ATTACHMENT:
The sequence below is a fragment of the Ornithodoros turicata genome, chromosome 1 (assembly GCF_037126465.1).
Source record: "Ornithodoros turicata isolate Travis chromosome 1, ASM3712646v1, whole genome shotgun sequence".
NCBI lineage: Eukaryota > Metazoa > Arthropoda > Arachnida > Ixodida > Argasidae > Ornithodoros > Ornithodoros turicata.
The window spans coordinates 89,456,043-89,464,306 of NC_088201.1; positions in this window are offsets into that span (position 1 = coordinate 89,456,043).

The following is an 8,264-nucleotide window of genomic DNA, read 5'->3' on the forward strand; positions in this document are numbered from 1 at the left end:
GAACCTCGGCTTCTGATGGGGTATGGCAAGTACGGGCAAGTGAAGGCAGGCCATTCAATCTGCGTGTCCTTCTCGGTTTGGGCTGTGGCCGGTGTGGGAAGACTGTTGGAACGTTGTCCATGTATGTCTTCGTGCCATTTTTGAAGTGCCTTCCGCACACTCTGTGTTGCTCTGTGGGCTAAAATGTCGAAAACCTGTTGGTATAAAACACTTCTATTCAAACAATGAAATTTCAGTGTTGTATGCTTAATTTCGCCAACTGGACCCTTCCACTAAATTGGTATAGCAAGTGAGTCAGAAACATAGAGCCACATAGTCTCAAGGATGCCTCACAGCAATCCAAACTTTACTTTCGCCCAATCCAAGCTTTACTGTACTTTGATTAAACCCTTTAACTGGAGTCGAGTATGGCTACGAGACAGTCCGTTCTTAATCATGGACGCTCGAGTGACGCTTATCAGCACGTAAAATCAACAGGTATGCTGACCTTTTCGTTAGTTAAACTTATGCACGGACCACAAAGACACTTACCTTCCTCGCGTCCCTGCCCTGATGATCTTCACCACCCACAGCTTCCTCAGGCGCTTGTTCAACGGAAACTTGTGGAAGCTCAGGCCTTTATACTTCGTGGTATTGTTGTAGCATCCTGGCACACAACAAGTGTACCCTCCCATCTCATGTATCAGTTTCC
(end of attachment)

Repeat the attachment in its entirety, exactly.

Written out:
The sequence below is a fragment of the Ornithodoros turicata genome, chromosome 1 (assembly GCF_037126465.1).
Source record: "Ornithodoros turicata isolate Travis chromosome 1, ASM3712646v1, whole genome shotgun sequence".
NCBI lineage: Eukaryota > Metazoa > Arthropoda > Arachnida > Ixodida > Argasidae > Ornithodoros > Ornithodoros turicata.
The window spans coordinates 89,456,043-89,464,306 of NC_088201.1; positions in this window are offsets into that span (position 1 = coordinate 89,456,043).

The following is an 8,264-nucleotide window of genomic DNA, read 5'->3' on the forward strand; positions in this document are numbered from 1 at the left end:
GAACCTCGGCTTCTGATGGGGTATGGCAAGTACGGGCAAGTGAAGGCAGGCCATTCAATCTGCGTGTCCTTCTCGGTTTGGGCTGTGGCCGGTGTGGGAAGACTGTTGGAACGTTGTCCATGTATGTCTTCGTGCCATTTTTGAAGTGCCTTCCGCACACTCTGTGTTGCTCTGTGGGCTAAAATGTCGAAAACCTGTTGGTATAAAACACTTCTATTCAAACAATGAAATTTCAGTGTTGTATGCTTAATTTCGCCAACTGGACCCTTCCACTAAATTGGTATAGCAAGTGAGTCAGAAACATAGAGCCACATAGTCTCAAGGATGCCTCACAGCAATCCAAACTTTACTTTCGCCCAATCCAAGCTTTACTGTACTTTGATTAAACCCTTTAACTGGAGTCGAGTATGGCTACGAGACAGTCCGTTCTTAATCATGGACGCTCGAGTGACGCTTATCAGCACGTAAAATCAACAGGTATGCTGACCTTTTCGTTAGTTAAACTTATGCACGGACCACAAAGACACTTACCTTCCTCGCGTCCCTGCCCTGATGATCTTCACCACCCACAGCTTCCTCAGGCGCTTGTTCAACGGAAACTTGTGGAAGCTCAGGCCTTTATACTTCGTGGTATTGTTGTAGCATCCTGGCACACAACAAGTGTACCCTCCCATCTCATGTATCAGTTTCC